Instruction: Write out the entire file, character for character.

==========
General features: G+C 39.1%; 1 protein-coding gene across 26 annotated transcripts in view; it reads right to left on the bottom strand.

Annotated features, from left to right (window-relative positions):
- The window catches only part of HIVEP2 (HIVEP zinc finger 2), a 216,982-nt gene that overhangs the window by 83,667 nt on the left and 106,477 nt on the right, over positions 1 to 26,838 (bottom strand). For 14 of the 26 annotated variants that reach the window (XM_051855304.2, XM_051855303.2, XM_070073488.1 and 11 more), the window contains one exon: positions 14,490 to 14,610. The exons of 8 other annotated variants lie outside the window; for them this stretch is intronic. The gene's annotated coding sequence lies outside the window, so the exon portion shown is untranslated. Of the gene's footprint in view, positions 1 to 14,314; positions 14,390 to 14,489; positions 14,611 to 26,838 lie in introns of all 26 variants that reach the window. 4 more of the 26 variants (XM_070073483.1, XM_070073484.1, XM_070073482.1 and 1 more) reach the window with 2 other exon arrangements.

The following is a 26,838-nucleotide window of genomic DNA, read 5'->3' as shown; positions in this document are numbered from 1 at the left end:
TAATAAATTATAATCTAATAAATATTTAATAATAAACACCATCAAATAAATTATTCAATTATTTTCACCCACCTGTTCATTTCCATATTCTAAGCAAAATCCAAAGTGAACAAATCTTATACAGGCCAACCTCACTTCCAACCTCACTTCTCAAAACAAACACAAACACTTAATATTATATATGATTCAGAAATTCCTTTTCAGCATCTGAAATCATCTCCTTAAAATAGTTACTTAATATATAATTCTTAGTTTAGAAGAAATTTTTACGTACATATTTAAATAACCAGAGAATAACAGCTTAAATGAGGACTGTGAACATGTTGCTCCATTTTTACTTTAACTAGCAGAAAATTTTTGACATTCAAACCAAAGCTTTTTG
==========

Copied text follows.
General features: G+C 39.1%; 1 protein-coding gene across 26 annotated transcripts in view; it reads right to left on the bottom strand.

Annotated features, from left to right (window-relative positions):
- The window catches only part of HIVEP2 (HIVEP zinc finger 2), a 216,982-nt gene that overhangs the window by 83,667 nt on the left and 106,477 nt on the right, over positions 1 to 26,838 (bottom strand). For 14 of the 26 annotated variants that reach the window (XM_051855304.2, XM_051855303.2, XM_070073488.1 and 11 more), the window contains one exon: positions 14,490 to 14,610. The exons of 8 other annotated variants lie outside the window; for them this stretch is intronic. The gene's annotated coding sequence lies outside the window, so the exon portion shown is untranslated. Of the gene's footprint in view, positions 1 to 14,314; positions 14,390 to 14,489; positions 14,611 to 26,838 lie in introns of all 26 variants that reach the window. 4 more of the 26 variants (XM_070073483.1, XM_070073484.1, XM_070073482.1 and 1 more) reach the window with 2 other exon arrangements.

The following is a 26,838-nucleotide window of genomic DNA, read 5'->3' as shown; positions in this document are numbered from 1 at the left end:
TAATAAATTATAATCTAATAAATATTTAATAATAAACACCATCAAATAAATTATTCAATTATTTTCACCCACCTGTTCATTTCCATATTCTAAGCAAAATCCAAAGTGAACAAATCTTATACAGGCCAACCTCACTTCCAACCTCACTTCTCAAAACAAACACAAACACTTAATATTATATATGATTCAGAAATTCCTTTTCAGCATCTGAAATCATCTCCTTAAAATAGTTACTTAATATATAATTCTTAGTTTAGAAGAAATTTTTACGTACATATTTAAATAACCAGAGAATAACAGCTTAAATGAGGACTGTGAACATGTTGCTCCATTTTTACTTTAACTAGCAGAAAATTTTTGACATTCAAACCAAAGCTTTTTG